Continuing collaboration with Kyloe restaurant; painting their life-sized fibreglass cows.
Over the years I’ve painted a succession of cows with various themes for Kyloe. We switch over the cows on a regular basis so that they are seasonally relevant and stay fresh for passersby.
The restaurant has watched the foot traffic outside via their CCTV and estimate that the cow has its photo taken once every two minutes. It functions as a huge social media envoy and doorman for the restaurant, acting as a hook to let people know that the restaurant is there. This is important as the restaurant is a first floor establishment and is only accessible through the Huxley, its sister pub at ground level.
The cows are branded with the restaurant’s logo to help increase the restaurant’s profile on social media and on the street. Kyloe is an award-winning steak restaurant so the cow is bang on theme for the beef aficionado. I take my responsibility in painting this very seriously. The cow’s location is the first thing you see when you step onto Princes Street from the West End, and I think the quality of the paint job that I do should reflect the calibre of Kyloe, the top steak restaurant in Edinburgh.
Kyloe restaurant and The Huxley bar are on the route to Murrayfield Stadium and both have a strong history as a rugby supporting venues; the last cow that I painted was a personal favourite and was ‘Tartan Army’ themed.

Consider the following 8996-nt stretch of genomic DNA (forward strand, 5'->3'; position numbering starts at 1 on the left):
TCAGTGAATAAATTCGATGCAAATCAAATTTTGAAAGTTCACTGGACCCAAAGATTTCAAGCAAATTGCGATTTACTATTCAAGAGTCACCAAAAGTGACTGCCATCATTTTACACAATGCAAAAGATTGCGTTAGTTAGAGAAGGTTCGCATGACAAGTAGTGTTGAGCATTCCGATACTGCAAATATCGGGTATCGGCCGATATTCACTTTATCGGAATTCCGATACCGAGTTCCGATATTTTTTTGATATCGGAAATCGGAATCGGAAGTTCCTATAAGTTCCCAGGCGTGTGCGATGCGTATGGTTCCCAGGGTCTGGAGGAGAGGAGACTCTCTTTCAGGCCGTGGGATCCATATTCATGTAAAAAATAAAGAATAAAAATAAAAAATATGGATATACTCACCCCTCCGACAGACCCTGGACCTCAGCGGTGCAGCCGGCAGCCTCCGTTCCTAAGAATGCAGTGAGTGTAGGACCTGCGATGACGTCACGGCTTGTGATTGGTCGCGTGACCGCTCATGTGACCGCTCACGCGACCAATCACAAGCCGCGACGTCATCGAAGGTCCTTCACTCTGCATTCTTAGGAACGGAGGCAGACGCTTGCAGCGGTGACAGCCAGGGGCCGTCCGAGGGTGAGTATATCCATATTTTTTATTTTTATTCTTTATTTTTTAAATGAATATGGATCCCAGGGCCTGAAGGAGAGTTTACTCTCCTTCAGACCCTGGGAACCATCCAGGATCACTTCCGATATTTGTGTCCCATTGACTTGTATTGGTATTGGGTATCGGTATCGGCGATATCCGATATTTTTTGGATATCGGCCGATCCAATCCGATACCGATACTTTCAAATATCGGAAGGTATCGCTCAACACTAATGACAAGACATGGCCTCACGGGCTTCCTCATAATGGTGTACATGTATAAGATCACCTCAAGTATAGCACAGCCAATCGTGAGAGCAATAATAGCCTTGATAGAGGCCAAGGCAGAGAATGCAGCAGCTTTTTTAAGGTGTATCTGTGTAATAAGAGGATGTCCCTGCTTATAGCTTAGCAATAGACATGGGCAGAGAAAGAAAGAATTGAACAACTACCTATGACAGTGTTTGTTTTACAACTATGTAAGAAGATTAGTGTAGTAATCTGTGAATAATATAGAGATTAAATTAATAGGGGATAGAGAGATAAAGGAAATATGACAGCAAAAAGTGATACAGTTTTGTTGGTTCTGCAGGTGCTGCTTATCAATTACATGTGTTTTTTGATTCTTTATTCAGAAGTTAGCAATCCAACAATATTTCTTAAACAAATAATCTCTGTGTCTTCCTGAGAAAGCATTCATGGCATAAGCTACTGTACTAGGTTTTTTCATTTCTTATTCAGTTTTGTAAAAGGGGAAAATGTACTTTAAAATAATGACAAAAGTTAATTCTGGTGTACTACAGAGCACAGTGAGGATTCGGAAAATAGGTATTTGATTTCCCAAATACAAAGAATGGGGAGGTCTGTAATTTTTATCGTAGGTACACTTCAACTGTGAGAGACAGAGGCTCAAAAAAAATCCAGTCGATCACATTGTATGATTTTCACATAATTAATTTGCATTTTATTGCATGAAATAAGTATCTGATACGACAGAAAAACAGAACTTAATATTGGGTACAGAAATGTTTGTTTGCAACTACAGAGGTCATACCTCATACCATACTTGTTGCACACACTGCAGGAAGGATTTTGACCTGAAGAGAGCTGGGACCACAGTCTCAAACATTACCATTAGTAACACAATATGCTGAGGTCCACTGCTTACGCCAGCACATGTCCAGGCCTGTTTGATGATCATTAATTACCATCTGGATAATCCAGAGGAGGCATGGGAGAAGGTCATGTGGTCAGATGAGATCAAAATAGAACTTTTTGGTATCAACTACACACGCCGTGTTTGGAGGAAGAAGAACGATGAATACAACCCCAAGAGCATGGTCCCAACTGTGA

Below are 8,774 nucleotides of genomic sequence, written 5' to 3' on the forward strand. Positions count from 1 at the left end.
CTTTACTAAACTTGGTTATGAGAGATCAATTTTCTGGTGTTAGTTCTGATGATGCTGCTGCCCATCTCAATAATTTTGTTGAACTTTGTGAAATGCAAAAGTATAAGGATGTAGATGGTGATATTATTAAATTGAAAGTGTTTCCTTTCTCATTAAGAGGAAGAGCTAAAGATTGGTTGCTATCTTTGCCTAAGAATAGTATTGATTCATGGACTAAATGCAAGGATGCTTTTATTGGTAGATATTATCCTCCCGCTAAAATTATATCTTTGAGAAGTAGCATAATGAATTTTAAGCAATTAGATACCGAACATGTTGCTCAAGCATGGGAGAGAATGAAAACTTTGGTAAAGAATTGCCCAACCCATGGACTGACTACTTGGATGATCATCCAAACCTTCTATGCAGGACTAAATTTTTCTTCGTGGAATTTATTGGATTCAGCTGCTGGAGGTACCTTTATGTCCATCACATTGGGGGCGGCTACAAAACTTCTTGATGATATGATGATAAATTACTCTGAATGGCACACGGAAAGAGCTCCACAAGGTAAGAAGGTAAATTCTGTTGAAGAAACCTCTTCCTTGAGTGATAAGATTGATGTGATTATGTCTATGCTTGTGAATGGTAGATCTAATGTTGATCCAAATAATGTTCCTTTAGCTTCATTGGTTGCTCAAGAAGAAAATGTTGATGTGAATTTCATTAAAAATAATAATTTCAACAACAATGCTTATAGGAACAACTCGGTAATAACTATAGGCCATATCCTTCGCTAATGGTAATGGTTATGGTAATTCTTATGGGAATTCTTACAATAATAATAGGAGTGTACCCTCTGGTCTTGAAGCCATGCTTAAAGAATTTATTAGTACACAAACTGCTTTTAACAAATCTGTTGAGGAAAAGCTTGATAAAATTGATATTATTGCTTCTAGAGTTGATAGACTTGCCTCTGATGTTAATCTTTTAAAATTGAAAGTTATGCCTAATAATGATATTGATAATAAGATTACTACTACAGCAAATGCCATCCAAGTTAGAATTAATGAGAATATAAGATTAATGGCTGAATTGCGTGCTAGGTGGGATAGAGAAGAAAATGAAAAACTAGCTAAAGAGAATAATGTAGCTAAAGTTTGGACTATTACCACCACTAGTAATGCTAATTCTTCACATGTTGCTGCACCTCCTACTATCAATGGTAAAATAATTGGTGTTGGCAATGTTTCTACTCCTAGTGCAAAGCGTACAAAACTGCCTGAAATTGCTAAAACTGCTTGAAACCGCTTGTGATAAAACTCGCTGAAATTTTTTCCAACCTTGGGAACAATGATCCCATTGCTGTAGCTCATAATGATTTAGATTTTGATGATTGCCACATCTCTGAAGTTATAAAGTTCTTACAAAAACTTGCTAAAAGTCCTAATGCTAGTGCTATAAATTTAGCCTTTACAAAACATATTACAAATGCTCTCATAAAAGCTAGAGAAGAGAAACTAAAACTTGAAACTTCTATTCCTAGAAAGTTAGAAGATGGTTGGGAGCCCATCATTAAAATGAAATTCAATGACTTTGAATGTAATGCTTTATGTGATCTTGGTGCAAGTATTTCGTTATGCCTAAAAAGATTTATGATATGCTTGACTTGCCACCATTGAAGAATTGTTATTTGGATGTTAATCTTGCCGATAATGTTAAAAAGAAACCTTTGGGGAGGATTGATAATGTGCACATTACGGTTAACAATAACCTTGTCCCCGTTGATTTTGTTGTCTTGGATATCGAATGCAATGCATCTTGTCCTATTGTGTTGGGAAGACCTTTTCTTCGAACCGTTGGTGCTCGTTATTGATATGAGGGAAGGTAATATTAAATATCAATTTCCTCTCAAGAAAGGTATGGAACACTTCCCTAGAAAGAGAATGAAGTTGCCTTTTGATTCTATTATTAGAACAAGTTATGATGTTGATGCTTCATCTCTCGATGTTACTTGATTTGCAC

The latest cow celebrates the restaurant’s new sponsorship of Edinburgh Rugby Club. Decked out in the Edinburgh Rugby colours and an Edinburgh Rugby coloured tartan kilt and skull cap, I’ve made it look like a bit of a roughneck.
Kyloe is also taking on organising the catering in the hospitality tent at Edinburgh Rugby’s home ground Myreside, so in this brief I had to keep both clients happy.
The final paint job has gone down very well with the staff and customers, and players from the team have been by a number of times to pose with their biggest supporter.
When the cowparade came to Edinburgh in 2006 I was commissioned to decorate one of the cows. I really wanted to paint a green cow festooned in massive flies, lying down and call it ‘Pat’ . (A cow -‘Pat’ I still think that’s funny)
The commissioners preferred this idea of a Highland bull in a kilt. I poured around 100 man hours into painting the kilt alone but I think it was worth it, he truly was totally bad assed. He was the only boy on show. I turned the cows udder into a sporran and gave her a sex change. In future though, I’ll buy kilts not paint them. When the cows were auctioned at the end of the parade he was the fifth highest grossing cow out of some hundred that were put up for sale.
Subsequent to that I was commissioned to repaint another two of the cows as highland warriors. (no kilts) It’s an odd feeling walking into that garden and feeling them eyeballing you. Even though I know they’re fake on a gut level it makes me nervous.